If you wish to make the two coexist, it is a good idea to go with those that are relatively large, like the Black Phantom Tetra. Angelfish would probably try to avoid messing around with this particular subtype, due to small size differences.

Besides that, there are a few other steps you can take to make the two species live together. Even if you own small tetras, like neons, some solutions will lower the chances of them getting chased by angelfish.

How to Make Angelfish And Tetras Live Along

Under certain circumstances, angelfish and tetras may coexist. However, you must work a little to create the proper conditions. Here are a few tips which I highly suggest you follow:

1. Introduce Angelfish And Tetras at Once

One of the essential steps you should take would be introducing angelfish and tetras at the same time. This will view the tetras as companions and not prey, in the eyes of the angelfish.

Moreover, by the time your angelfish grow large enough to compete with the tetras, they will be more accustomed to them. As a result, it is less likely they view tetras as a source of food. 

Also, I highly recommend that you introduce angelfish and tetras to the tank at a young age. If you combine adult tetras with adult angelfish, the chances of them to get aggressive is pretty hight.

Doing so ensures that they will become accustomed to one another over time. Still, do not be surprised if you see the angelfish chase a bit the teras. You should remember that this is their natural behavior. However, it is less likely that they will see the tetras as a food source.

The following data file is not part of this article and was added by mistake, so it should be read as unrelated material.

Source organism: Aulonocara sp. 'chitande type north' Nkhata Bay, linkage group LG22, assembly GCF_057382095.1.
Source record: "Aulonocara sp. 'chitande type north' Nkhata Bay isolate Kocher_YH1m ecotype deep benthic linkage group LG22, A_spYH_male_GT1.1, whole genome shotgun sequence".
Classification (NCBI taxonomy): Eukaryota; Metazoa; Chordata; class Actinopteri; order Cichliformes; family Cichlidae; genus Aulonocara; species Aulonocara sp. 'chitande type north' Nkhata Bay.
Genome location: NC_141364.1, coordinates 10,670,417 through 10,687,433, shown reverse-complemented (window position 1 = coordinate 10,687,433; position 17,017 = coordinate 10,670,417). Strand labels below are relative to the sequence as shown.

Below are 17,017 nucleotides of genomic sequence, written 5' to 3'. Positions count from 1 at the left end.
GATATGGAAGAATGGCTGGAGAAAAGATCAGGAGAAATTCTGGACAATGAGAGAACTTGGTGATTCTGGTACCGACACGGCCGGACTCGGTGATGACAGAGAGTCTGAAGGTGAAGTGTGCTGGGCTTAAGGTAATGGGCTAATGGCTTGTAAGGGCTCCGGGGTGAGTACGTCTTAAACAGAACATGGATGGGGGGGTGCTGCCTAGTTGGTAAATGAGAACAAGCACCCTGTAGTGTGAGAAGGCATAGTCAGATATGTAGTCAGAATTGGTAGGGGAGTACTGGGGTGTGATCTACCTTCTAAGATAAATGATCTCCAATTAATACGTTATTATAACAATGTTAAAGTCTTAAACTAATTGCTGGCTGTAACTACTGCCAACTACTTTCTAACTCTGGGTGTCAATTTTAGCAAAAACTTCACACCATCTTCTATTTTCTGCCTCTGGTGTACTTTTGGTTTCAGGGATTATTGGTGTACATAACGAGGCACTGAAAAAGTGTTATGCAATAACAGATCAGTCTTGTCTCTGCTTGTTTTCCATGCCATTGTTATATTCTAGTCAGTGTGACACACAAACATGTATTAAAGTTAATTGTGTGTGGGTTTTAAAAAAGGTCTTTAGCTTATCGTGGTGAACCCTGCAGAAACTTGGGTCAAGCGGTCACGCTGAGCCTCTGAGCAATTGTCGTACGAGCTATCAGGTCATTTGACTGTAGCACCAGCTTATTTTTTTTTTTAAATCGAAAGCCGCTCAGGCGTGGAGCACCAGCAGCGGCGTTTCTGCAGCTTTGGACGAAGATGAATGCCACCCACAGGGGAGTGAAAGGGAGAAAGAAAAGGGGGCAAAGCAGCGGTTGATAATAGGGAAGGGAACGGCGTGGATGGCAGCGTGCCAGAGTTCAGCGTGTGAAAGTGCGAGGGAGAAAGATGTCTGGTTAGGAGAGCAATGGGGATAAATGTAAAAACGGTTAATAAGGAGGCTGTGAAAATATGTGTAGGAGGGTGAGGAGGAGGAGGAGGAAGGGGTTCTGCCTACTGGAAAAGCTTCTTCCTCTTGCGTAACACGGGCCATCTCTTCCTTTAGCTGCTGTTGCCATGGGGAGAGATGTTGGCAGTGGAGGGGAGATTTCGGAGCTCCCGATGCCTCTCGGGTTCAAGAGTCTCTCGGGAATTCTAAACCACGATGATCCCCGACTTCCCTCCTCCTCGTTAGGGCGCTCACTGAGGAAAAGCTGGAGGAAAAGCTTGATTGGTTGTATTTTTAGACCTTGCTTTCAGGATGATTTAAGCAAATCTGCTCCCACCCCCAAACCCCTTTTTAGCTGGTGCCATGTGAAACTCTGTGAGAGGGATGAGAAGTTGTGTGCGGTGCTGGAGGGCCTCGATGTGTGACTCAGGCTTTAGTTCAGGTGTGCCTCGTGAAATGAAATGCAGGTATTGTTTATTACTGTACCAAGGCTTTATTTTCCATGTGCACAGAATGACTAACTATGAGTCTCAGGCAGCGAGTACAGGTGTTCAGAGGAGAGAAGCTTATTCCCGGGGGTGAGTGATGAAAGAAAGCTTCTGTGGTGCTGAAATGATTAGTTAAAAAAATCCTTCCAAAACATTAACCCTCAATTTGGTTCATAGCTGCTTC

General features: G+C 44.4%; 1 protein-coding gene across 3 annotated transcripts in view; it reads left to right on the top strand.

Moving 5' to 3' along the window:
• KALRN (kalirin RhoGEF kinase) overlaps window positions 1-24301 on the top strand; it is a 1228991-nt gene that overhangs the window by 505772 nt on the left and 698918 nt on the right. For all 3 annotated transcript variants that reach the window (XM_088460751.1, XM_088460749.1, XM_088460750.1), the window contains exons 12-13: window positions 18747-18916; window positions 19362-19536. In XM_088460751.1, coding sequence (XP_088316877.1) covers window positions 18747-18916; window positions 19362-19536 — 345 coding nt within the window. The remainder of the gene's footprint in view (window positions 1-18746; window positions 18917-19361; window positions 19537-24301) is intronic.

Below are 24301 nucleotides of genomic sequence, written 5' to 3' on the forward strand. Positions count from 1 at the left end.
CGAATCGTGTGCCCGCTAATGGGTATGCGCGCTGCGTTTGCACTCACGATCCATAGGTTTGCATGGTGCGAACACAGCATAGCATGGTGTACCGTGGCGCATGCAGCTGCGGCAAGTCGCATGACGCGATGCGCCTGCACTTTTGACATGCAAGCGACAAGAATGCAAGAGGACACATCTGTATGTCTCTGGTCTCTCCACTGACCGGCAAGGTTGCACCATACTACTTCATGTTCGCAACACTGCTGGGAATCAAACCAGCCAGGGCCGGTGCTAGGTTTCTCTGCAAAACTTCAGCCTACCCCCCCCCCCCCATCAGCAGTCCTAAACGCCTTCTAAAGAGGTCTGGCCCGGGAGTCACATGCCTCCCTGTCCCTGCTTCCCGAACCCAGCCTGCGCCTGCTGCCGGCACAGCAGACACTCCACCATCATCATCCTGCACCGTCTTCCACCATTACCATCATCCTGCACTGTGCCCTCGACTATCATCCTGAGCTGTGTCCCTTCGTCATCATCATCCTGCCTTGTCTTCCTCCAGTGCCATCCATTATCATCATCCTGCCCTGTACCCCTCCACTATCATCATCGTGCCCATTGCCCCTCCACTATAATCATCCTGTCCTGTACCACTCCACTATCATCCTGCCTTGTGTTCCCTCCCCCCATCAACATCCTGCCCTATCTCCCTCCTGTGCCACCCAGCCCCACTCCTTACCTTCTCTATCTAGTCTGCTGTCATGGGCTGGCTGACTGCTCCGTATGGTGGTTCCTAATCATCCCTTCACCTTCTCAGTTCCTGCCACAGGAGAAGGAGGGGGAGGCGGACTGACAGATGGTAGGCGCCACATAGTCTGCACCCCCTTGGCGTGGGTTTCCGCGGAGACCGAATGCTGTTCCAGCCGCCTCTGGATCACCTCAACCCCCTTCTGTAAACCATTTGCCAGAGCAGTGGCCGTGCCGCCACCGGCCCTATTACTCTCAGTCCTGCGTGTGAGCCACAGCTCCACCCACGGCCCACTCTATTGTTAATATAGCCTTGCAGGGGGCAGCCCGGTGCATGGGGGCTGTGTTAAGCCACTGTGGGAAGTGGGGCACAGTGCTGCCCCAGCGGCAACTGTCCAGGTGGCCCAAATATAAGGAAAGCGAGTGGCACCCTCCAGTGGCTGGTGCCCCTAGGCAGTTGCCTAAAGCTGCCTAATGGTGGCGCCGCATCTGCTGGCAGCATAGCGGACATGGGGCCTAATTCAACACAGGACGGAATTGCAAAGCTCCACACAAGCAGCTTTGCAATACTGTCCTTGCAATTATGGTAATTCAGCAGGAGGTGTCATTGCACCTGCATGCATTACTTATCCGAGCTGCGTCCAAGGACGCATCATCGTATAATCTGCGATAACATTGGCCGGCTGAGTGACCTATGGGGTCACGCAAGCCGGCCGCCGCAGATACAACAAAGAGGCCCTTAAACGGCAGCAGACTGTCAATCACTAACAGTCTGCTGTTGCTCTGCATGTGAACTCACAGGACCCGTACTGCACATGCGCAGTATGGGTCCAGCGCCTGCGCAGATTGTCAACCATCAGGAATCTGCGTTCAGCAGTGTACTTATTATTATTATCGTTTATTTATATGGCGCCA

2. Feed The Angelfish Well

Feeding frequency has a significant impact on your angelfish’s health, as well as on his reproductive abilities.[4]Opens in a new tab. Besides that, it may affect its aggressiveness and attitude towards other aquarium companions.

If the feeding frequency is on the lower side, angelfish will have no other option but to resort to eating tetras or other easy prey present in the tank.

There are a few guidelines that you should follow to ensure that the angelfish are well-fed. These may include:[5]Opens in a new tab.

  • You need to feed angelfish approximately twice a day.
  • The diet should be well balanced and preferably consist of live food as well.
  • You should stick to a consistent schedule so that the angelfish develop a feeding routine.

Once you consider these, your fish are less likely to nibble other companions. It is a crucial step that many aquarium owners miss. Frankly, from time to time, I forgot to feed my fish myself. I am also quite sure that in those times, they became more aggressive.

3. Get The Smallest Angelfish Available

Angelfish, like any other predatory fish, tend to eat those who are relatively smaller than them. In case they cannot fit the morsels into their mouths, they will probably neglect to eat that particular fish.

This behavior opens up a window of opportunity if you wish to make tetras and angelfish coexist. The way to do so is to opt for the smallest angelfish you can find. This way, even when it grows and attains adulthood, it will not attempt to eat the tetras. The angelfish will not be physically convenient for it to do so.

While it may sound like a simple solution, finding such small angelfish could be challenging; the angelfish have to be as small as the tetras, which in some cases, are incredibly tiny. 

You will probably have to spend some time online to find the right angelfish, or at least visit a few aquarium stores. Nevertheless, it is a feasible solution you should undoubtedly consider.

4. Take a Different Approach

The step which I am about to highlight is a bit contradictory. Either you can opt for this approach or the one I have mentioned earlier, which states you should introduce the two species at the same time.